DT 30147 – Big Dave's Crossword Blog
View closed comments 

DT 30147

Daily Telegraph Cryptic No 30147

Hints and tips by Mr K

+ - + - + - + - + - + - + - +

BD Rating  -  Difficulty *** Enjoyment ***

Hello, everyone, and welcome to Thursday. I thought this puzzle got off to a great start with 1a and then maintained that standard all the way to the Quickie pun. Not a lot to hyperlink this week, indicating that our setter is not requiring a lot of general knowledge. 

I have been wondering how new solvers learn the conventions and traditions of cryptic crosswords these days. This blog provides clue-by-clue hints of course, but it does assume some prior knowledge. When I was starting out, I learned a lot of that stuff from Big Dave’s original site. I also can’t say enough good things about Prolixic’s wonderful guide to cryptic crosswords that’s available for free on BD’s site here. So, a question for our relatively new solvers:  which books, websites, or other resources did you find most helpful when starting out with cryptic crosswords?

In the hints below most indicators are italicized, and underlining identifies precise definitions and cryptic definitions. Clicking on the answer buttons will reveal the answers. In some hints hyperlinks provide additional explanation or background. Clicking on a picture will enlarge it or display a bonus illustration and a hover (computer) or long press (mobile) might explain more about the picture. Please leave a comment telling us how you got on.



1a    Model or tarted-up woman making brunch for one? (11,4)
PORTMANTEAU WORD:  An anagram (model) of OR TARTED-UP WOMAN. For one indicates that the definition is by example 

9a    Angry at university reluctant to spend money (7)
UPTIGHT:  A short word meaning “at university” with an adjective meaning “reluctant to spend money” 

10a   Visible embarrassment as second transmitter goes west (7)
REDNESS:  The single letter for second and another word for transmitter are joined and reversed (… goes west, in an across clue) 

11a   Projectile writer describes fully opening (9)
BALLISTIC:  An informal name for a writing instrument contains (describes) both fully or completely and an abbreviation for opening or first 

12a   Crack constabulary is inspiring (4)
STAB:  The second word of the clue is hiding (inspiring) the answer 

13a   Vulgar Republican adopts daughter, one manipulated by sailor? (6)
RUDDER:  The fusion of vulgar or impolite and the single letter for Republican contains (adopts) the genealogical abbreviation for daughter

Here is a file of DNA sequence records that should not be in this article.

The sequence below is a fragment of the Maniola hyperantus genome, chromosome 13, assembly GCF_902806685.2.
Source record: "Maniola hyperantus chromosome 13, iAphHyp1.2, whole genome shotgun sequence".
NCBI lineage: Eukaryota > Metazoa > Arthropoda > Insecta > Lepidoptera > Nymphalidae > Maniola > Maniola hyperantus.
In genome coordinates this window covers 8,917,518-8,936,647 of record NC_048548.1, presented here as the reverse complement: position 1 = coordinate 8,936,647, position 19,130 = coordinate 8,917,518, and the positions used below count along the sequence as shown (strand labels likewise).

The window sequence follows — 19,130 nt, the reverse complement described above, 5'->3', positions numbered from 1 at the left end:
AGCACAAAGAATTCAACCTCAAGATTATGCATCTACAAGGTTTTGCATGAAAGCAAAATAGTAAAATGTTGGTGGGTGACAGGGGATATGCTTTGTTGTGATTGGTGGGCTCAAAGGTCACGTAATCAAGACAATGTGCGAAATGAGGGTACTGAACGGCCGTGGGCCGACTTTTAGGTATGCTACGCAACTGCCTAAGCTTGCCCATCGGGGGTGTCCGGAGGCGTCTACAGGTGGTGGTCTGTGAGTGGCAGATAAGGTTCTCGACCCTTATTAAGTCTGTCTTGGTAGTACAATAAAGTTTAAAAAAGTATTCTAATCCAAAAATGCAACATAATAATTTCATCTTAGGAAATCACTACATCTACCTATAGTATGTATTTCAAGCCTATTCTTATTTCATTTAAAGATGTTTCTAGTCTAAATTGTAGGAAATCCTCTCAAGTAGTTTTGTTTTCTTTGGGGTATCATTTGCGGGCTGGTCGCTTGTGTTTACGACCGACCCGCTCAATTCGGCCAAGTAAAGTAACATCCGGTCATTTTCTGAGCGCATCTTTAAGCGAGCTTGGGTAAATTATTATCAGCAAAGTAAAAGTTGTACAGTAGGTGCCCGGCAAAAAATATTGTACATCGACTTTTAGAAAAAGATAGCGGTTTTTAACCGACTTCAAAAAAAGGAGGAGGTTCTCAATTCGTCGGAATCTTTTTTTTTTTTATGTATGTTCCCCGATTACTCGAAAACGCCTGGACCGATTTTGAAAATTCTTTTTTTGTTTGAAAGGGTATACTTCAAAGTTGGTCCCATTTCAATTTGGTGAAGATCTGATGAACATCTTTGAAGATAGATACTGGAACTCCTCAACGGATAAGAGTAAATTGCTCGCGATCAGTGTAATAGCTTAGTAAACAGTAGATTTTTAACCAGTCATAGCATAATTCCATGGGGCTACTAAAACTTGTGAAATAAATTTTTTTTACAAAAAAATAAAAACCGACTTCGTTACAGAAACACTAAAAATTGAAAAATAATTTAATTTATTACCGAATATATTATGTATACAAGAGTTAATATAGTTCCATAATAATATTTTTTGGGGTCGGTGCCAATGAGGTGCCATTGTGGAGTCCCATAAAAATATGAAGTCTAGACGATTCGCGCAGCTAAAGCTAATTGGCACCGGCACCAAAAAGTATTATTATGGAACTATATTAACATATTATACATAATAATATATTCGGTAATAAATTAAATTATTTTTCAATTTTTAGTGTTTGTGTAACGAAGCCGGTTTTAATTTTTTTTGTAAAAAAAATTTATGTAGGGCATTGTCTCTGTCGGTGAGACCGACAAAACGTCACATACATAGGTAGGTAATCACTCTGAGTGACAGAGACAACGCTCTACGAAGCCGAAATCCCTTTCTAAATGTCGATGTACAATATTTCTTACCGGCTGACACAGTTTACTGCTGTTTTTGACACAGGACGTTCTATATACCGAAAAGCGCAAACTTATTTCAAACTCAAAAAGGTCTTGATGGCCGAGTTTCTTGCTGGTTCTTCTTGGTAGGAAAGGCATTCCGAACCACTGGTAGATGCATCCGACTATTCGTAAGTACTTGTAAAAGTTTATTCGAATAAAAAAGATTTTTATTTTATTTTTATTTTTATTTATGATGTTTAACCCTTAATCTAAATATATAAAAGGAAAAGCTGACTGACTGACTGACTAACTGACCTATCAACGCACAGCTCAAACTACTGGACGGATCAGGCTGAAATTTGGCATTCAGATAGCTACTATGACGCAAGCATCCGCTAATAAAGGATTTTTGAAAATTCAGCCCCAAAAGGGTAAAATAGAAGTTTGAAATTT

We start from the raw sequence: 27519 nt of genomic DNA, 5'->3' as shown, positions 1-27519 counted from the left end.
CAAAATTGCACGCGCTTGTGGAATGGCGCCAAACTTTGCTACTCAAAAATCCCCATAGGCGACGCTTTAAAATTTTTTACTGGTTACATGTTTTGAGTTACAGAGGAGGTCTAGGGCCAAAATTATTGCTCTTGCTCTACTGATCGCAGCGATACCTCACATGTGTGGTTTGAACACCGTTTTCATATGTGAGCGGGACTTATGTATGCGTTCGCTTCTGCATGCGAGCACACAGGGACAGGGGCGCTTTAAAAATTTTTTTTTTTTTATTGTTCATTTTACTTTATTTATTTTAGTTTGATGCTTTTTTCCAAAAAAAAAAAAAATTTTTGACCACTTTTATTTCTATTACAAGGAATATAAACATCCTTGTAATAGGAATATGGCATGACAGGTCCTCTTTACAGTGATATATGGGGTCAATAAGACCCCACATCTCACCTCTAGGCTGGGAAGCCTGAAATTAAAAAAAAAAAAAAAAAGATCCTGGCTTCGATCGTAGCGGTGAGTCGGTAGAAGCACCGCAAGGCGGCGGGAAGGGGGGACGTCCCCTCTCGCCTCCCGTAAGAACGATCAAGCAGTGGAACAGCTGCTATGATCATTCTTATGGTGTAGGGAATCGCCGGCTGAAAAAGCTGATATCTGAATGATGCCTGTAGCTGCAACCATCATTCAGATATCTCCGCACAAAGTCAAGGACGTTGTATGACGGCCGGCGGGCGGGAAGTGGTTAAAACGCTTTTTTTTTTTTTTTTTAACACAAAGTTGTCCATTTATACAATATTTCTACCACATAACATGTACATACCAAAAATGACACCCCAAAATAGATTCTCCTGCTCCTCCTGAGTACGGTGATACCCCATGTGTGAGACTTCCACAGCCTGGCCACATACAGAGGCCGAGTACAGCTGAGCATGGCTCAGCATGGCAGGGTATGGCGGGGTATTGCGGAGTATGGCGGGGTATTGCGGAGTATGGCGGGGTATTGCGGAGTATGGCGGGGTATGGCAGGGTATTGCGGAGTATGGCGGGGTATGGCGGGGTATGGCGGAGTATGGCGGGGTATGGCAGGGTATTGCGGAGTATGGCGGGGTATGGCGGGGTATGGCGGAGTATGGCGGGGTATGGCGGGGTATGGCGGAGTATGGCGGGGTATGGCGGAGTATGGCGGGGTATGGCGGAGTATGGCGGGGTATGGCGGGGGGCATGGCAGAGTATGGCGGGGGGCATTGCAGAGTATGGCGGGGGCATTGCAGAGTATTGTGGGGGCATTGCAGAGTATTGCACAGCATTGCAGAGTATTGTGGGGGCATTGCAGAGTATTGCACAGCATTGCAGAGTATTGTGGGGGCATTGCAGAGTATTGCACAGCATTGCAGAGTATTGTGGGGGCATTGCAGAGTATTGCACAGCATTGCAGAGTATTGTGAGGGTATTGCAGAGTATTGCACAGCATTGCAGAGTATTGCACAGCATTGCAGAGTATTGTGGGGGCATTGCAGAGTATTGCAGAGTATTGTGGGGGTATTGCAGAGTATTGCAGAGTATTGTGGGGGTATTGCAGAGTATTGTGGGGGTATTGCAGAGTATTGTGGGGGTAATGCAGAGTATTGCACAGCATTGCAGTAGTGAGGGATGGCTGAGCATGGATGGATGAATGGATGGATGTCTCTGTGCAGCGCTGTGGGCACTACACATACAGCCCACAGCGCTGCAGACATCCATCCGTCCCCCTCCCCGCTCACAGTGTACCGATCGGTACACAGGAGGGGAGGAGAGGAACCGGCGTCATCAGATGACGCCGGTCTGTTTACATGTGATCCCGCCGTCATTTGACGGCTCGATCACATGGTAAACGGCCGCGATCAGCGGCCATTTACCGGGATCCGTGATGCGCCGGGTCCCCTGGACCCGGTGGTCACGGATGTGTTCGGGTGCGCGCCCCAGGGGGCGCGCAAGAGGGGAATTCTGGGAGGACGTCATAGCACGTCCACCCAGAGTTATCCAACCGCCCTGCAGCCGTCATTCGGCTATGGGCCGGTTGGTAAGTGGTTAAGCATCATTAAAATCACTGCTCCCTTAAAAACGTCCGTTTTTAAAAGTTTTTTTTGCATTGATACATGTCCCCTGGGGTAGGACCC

15a   Tree regularly spreads in garden close to fence (8)
PEDIGREE:  Alternate letters (regularly) of SPREADS IN GARDEN with the final letter of (close to) FENCE 

18a   Person gambling gets team playing having lost one time, right? (8)
GAMESTER:  An anagram (playing) of GETS TEAM minus one copy of the physics abbreviation for time (having lost one time) is followed by the single letter for right 

19a   Professed a love to embrace Victor and get married (6)
AVOWED:  A from the clue and the letter representing a love score in tennis sandwiching (to embrace) the letter represented in the NATO phonetic alphabet by victor, all followed by a word meaning “get married” 

22a   Region united behind leader of Zulus (4)
ZONE:  United or like-minded following (behind) the first letter of (leader of) ZULUS 

23a   Add-on for individual office telephone (9)
EXTENSION:  A double definition that’s straightforward once the definitions are identified 

26a   Large doubt mostly that Bill puts on hairspray (7)
LACQUER:  The clothing abbreviation for large and all but the last letter (almost) of doubt or challenge have an abbreviation for bill or account inserted (that Bill puts on). The capitalisation of Bill is just for misdirection 

27a   Food items, some sacred, I blessed (7)
EDIBLES:  The answer is hidden as some of the remainder of the clue 

28a   Writer from Germany seen with criminal (6,9)
ERNEST HEMINGWAY:  An anagram (criminal) of GERMANY SEEN WITH 



1d    One whose work can be draining? (7)
PLUMBER:  A cryptic definition of somebody who works with drains 

2d    Mammal consumed food, tucking into game (5)
RATEL:  A verb meaning “consumed food” inserted in (tucking into) an abbreviation for an oval ball game. Read about the answer here 

3d    Meteorologist initially guessing about humidity (9)
MUGGINESS:  The initial letter of METEOROLOGIST with an anagram (about) of GUESSING 

4d    Write music, say, and outlast men oddly ignored (6)
NOTATE:  The even letters in (oddly ignored) AND OUTLAST MEN